I store lots of user defined default values in the Django (1.7) sessions. When there is a bug sometimes a bad value can get saved into the user session and cause ongoing problems.
One way I solved the problem was to create a view to allow the user to clear his own cache.
def clear_session(request): request.session.flush() return HttpResponse('Session was flushed.')
While that seems incredibly easy to use, it still flusters some users. So I created a view that lets me clear that users session. When I get an Django error message by email, it includes the user’s session id. I use this to call this view:
from django.contrib.sessions.backends.db import SessionStore def clear_session(request, session_id): if not request.user.is_superuser: return HttpResponseForbidden('Forbidden') try: session = SessionStore(session_key=session_id) except ObjectDoesNotExist: session = None if session: keys = session.keys() for key in keys: # Don't delete protected keys. if key != '_' and key != 'testcookie': del session[key] session.save() return HttpResponseRedirect(reverse('show_user_from_session', args=[session_id]))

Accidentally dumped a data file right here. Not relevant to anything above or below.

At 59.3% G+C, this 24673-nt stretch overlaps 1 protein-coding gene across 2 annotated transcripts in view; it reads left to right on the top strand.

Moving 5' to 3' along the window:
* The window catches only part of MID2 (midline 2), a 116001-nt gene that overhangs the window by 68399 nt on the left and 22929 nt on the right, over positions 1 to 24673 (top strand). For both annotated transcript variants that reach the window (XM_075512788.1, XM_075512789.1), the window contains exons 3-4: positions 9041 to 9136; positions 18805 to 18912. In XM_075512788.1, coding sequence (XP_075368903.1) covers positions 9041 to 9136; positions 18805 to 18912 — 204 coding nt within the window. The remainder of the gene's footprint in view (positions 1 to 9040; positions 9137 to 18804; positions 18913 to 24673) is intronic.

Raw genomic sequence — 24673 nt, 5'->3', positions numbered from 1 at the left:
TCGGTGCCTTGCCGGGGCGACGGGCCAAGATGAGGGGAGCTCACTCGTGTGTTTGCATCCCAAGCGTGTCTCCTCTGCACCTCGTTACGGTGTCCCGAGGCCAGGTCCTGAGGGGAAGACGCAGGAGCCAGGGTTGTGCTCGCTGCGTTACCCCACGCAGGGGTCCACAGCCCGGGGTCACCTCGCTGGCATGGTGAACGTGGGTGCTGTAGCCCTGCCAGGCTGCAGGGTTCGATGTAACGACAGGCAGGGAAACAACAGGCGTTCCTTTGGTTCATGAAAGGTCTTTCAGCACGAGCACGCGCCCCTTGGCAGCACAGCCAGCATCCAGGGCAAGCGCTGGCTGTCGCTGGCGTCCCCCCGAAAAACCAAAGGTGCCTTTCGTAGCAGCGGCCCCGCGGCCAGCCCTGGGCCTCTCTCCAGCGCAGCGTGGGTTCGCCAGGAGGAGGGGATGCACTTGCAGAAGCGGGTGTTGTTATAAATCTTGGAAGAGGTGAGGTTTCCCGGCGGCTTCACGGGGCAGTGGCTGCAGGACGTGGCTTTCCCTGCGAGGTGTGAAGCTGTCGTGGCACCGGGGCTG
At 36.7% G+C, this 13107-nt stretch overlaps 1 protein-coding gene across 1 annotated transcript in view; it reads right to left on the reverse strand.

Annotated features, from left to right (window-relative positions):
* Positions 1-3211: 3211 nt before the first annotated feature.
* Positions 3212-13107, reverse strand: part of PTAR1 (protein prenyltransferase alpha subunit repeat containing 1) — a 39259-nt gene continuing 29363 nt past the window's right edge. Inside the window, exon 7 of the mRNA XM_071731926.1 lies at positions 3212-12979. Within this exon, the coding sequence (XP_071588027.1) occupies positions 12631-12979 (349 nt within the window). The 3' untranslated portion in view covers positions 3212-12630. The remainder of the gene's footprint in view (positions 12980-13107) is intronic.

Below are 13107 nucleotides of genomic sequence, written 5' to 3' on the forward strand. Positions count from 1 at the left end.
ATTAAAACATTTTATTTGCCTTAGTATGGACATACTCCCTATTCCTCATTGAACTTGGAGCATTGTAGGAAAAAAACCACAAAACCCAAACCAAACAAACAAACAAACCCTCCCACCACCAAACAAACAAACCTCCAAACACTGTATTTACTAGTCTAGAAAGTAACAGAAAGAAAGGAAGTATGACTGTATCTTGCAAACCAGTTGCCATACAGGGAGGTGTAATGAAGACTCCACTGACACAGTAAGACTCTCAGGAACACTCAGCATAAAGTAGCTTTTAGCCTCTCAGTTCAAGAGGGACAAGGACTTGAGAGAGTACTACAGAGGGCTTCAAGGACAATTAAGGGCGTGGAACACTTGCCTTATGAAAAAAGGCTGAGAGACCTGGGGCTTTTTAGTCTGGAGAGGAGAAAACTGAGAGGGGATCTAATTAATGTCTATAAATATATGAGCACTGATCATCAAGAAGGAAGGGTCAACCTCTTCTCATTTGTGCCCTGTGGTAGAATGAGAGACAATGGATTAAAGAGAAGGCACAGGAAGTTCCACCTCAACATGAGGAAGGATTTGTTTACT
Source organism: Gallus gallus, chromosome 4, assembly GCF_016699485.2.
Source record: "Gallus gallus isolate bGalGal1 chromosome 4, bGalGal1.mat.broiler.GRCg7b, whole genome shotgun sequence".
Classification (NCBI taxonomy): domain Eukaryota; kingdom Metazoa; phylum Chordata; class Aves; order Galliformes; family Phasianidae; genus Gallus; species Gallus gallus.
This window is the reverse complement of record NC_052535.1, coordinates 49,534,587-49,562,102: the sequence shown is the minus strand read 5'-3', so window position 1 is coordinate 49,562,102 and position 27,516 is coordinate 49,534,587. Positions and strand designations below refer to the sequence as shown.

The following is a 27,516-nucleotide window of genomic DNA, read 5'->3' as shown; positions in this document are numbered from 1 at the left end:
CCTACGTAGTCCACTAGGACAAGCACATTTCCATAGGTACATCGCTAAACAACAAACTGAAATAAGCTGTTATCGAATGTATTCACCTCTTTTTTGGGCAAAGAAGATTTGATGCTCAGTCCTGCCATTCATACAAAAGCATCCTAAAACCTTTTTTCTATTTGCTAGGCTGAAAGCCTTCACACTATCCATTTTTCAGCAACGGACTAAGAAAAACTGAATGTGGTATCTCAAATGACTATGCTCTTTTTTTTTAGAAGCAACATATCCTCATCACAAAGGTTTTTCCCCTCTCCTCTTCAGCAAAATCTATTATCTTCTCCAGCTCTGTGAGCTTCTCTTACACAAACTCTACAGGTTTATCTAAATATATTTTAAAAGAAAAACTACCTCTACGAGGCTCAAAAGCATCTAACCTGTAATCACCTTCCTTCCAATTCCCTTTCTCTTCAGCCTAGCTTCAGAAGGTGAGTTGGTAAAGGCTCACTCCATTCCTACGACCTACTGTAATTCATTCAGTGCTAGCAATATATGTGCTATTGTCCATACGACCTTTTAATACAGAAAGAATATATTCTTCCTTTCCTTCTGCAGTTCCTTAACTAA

With this view, I can manually clear the user’s session without logging them off. Then I can confirm the session is cleared, before notifying them of the fix.